All nodes (compute and development) have their own locally storage mounted as
/scratch storage is fast - faster than system-wide storage such as home folders but also
/wynton/scratch - which make it ideal for holding intermediate data files. This will also lower the load on the system-wide storage and the local network. Using local
/scratch is a win-win for everyone.
TMPDIR is only set automatically for job scripts running on the compute nodes. On development nodes,
TMPDIR is not set - This is likely to change, but in the meanwhile, you need to set
TMPDIR in your script in those cases when it is not set. See below for an example.
Here is how to use
Use environment variable TMPDIR - on compute nodes, it points to an already created job-specific folder under local
/scratch. On other machines, you need to set it.
Write intermediate files to folder
$TMPDIR. Bonus: most software already acknowledges
TMPDIR for their internal temporary files.
When done, make sure to copy TMPDIR files to be kept to your persistent storage, e.g. to
The job-specific TMPDIR folder (e.g.
/scratch/8327141.1.long.q) will be deleted automatically when the job terminates.
Specify how much local scratch (TMPDIR) storage your job will need. Local storage is limited to 0.1-1.8 TiB/node. If your job will use up to 200 GiB of disk space, you can specify this resource as
-l scratch=200G (in units of GiB) when submitting the job. A node with 800 GiB of scratch space can support up to four
-l scratch=200G jobs running at the same time.
Here is a script called
ex-scratch.sh that illustrates how to copy input files over from the
$HOME folder to the local scratch folder (TMPDIR) of whatever node the job ends up running on. After processing of the input files is complete, the output files are moved from the local scratch (TMPDIR) to HOME.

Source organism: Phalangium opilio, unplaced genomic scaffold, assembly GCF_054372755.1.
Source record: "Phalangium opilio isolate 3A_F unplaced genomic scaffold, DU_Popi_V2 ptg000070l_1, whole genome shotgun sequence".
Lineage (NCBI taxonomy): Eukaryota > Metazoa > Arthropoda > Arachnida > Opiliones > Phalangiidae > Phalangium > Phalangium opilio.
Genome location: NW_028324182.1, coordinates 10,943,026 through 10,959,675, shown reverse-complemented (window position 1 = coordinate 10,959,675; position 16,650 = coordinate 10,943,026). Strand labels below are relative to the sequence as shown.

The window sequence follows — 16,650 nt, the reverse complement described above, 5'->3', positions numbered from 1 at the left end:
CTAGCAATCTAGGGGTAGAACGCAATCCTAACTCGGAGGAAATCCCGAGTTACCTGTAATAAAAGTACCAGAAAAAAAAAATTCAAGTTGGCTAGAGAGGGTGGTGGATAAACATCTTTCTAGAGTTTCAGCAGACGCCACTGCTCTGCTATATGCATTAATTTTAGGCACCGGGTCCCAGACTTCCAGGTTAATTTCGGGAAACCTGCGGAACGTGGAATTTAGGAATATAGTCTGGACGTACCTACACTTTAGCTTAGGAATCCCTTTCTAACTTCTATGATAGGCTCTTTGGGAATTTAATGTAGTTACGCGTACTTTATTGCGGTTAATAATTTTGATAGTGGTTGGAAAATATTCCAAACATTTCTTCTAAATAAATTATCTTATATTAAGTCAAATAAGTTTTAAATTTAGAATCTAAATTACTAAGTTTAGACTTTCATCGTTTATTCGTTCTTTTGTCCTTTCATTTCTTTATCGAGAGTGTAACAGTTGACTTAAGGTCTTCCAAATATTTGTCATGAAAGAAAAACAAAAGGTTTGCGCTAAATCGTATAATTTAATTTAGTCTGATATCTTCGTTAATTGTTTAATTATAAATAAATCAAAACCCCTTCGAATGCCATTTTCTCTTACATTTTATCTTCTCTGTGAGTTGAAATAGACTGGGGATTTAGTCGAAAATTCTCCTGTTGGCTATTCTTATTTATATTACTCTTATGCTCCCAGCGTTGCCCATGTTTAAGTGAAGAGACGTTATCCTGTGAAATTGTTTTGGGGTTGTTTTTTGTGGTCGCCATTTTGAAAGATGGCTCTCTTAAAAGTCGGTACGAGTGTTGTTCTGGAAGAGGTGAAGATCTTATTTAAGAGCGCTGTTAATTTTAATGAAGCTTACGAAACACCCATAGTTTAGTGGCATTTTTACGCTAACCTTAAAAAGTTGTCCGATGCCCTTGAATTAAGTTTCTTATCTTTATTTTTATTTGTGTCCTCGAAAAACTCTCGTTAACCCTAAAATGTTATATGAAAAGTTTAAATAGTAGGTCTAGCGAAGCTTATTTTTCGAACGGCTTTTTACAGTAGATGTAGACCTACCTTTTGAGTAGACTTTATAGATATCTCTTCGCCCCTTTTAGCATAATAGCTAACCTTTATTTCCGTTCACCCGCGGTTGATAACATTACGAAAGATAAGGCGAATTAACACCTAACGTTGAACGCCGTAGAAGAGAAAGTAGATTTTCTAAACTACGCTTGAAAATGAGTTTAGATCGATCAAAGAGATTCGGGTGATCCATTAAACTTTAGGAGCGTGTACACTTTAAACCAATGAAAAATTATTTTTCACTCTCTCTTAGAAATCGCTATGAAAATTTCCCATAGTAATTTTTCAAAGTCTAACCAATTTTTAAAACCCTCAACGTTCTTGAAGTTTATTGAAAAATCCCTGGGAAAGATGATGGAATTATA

#!/bin/env bash #$ -S /bin/bash # the shell language when run via the job scheduler [IMPORTANT] #$ -cwd # use current working directory #$ -l scratch=200G # needs 200 GiB of /scratch space ## 0. In case TMPDIR is not set, e.g. on development nodes, set ## it to local /scratch, if it exists, otherwise to /tmp if [[ -z "$TMPDIR" ]]; then if [[ -d /scratch ]]; then TMPDIR=/scratch/$USER; else TMPDIR=/tmp/$USER; fi mkdir -p "$TMPDIR" export TMPDIR fi ## 1. Use a temporary working directory cd "$TMPDIR" ## 2. Copy input files from global disk to local scratch cp ~/sample.fq . cp ~/reference.fa . ## 3. Process input files /path/to/my_pipeline --cores="$NSLOTS" reference.fa sample.fq > output.bam ## 4. Move output files back to global disk mv output.bam ~ ## 5. End-of-job summary [[ -n "$JOB_ID" ]] && qstat -j "$JOB_ID"
Assume that the total amount of local scratch you need for your input files and your output files and whatever intermediate files
my_pipeline needs is 100 GiB, and assume that the process requires up to 8 GiB of RAM (=4 GiB per core) to complete. Moreover, let’s say you wish to run in parallel using two cores. Then you should submit this job script as:
$ qsub -l scratch=100G -l mem_free=4G -pe smp 2 ex-scratch.sh
To understand the purpose of
qstat -j at the end, see the Job Summary page.